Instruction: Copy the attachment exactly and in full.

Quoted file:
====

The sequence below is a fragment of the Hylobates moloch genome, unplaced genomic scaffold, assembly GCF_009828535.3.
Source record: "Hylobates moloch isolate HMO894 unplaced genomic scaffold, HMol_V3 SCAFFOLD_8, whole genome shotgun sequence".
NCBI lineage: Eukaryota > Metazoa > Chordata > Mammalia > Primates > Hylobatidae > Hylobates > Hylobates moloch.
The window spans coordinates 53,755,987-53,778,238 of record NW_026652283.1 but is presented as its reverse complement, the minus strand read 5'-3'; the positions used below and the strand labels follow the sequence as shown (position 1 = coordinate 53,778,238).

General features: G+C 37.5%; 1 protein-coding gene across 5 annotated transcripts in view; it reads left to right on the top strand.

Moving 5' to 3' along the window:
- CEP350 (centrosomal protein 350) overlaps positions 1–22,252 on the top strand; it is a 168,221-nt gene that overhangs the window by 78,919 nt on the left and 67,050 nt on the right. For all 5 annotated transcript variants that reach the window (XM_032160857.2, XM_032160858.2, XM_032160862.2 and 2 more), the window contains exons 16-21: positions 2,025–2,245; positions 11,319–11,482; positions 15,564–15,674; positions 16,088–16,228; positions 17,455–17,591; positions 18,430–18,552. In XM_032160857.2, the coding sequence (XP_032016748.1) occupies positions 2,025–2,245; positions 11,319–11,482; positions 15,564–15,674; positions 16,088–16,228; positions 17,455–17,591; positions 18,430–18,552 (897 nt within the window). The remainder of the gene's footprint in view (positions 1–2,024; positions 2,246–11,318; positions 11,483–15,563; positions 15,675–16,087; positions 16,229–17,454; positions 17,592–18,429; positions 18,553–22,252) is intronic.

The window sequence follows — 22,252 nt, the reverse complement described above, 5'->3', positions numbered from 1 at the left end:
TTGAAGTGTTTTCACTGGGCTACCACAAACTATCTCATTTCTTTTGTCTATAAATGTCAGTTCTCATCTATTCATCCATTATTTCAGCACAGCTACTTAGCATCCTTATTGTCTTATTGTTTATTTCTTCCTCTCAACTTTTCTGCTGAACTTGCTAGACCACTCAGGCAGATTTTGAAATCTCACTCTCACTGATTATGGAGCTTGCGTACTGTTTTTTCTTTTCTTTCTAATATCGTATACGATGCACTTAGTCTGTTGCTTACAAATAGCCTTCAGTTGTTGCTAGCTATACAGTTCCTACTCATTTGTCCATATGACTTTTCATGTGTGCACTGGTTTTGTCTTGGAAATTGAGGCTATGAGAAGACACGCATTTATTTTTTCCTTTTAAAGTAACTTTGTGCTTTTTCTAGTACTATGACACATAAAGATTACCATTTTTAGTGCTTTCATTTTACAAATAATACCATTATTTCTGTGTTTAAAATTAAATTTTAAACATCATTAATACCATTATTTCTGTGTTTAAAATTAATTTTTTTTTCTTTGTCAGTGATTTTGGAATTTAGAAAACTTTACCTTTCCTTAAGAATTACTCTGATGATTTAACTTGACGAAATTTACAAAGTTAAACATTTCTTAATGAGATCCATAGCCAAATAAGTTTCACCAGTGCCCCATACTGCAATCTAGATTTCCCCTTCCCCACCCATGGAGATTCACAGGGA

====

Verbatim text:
The sequence below is a fragment of the Hylobates moloch genome, unplaced genomic scaffold, assembly GCF_009828535.3.
Source record: "Hylobates moloch isolate HMO894 unplaced genomic scaffold, HMol_V3 SCAFFOLD_8, whole genome shotgun sequence".
NCBI lineage: Eukaryota > Metazoa > Chordata > Mammalia > Primates > Hylobatidae > Hylobates > Hylobates moloch.
The window spans coordinates 53,755,987-53,778,238 of record NW_026652283.1 but is presented as its reverse complement, the minus strand read 5'-3'; the positions used below and the strand labels follow the sequence as shown (position 1 = coordinate 53,778,238).

General features: G+C 37.5%; 1 protein-coding gene across 5 annotated transcripts in view; it reads left to right on the top strand.

Moving 5' to 3' along the window:
- CEP350 (centrosomal protein 350) overlaps positions 1–22,252 on the top strand; it is a 168,221-nt gene that overhangs the window by 78,919 nt on the left and 67,050 nt on the right. For all 5 annotated transcript variants that reach the window (XM_032160857.2, XM_032160858.2, XM_032160862.2 and 2 more), the window contains exons 16-21: positions 2,025–2,245; positions 11,319–11,482; positions 15,564–15,674; positions 16,088–16,228; positions 17,455–17,591; positions 18,430–18,552. In XM_032160857.2, the coding sequence (XP_032016748.1) occupies positions 2,025–2,245; positions 11,319–11,482; positions 15,564–15,674; positions 16,088–16,228; positions 17,455–17,591; positions 18,430–18,552 (897 nt within the window). The remainder of the gene's footprint in view (positions 1–2,024; positions 2,246–11,318; positions 11,483–15,563; positions 15,675–16,087; positions 16,229–17,454; positions 17,592–18,429; positions 18,553–22,252) is intronic.

The window sequence follows — 22,252 nt, the reverse complement described above, 5'->3', positions numbered from 1 at the left end:
TTGAAGTGTTTTCACTGGGCTACCACAAACTATCTCATTTCTTTTGTCTATAAATGTCAGTTCTCATCTATTCATCCATTATTTCAGCACAGCTACTTAGCATCCTTATTGTCTTATTGTTTATTTCTTCCTCTCAACTTTTCTGCTGAACTTGCTAGACCACTCAGGCAGATTTTGAAATCTCACTCTCACTGATTATGGAGCTTGCGTACTGTTTTTTCTTTTCTTTCTAATATCGTATACGATGCACTTAGTCTGTTGCTTACAAATAGCCTTCAGTTGTTGCTAGCTATACAGTTCCTACTCATTTGTCCATATGACTTTTCATGTGTGCACTGGTTTTGTCTTGGAAATTGAGGCTATGAGAAGACACGCATTTATTTTTTCCTTTTAAAGTAACTTTGTGCTTTTTCTAGTACTATGACACATAAAGATTACCATTTTTAGTGCTTTCATTTTACAAATAATACCATTATTTCTGTGTTTAAAATTAAATTTTAAACATCATTAATACCATTATTTCTGTGTTTAAAATTAATTTTTTTTTCTTTGTCAGTGATTTTGGAATTTAGAAAACTTTACCTTTCCTTAAGAATTACTCTGATGATTTAACTTGACGAAATTTACAAAGTTAAACATTTCTTAATGAGATCCATAGCCAAATAAGTTTCACCAGTGCCCCATACTGCAATCTAGATTTCCCCTTCCCCACCCATGGAGATTCACAGGGA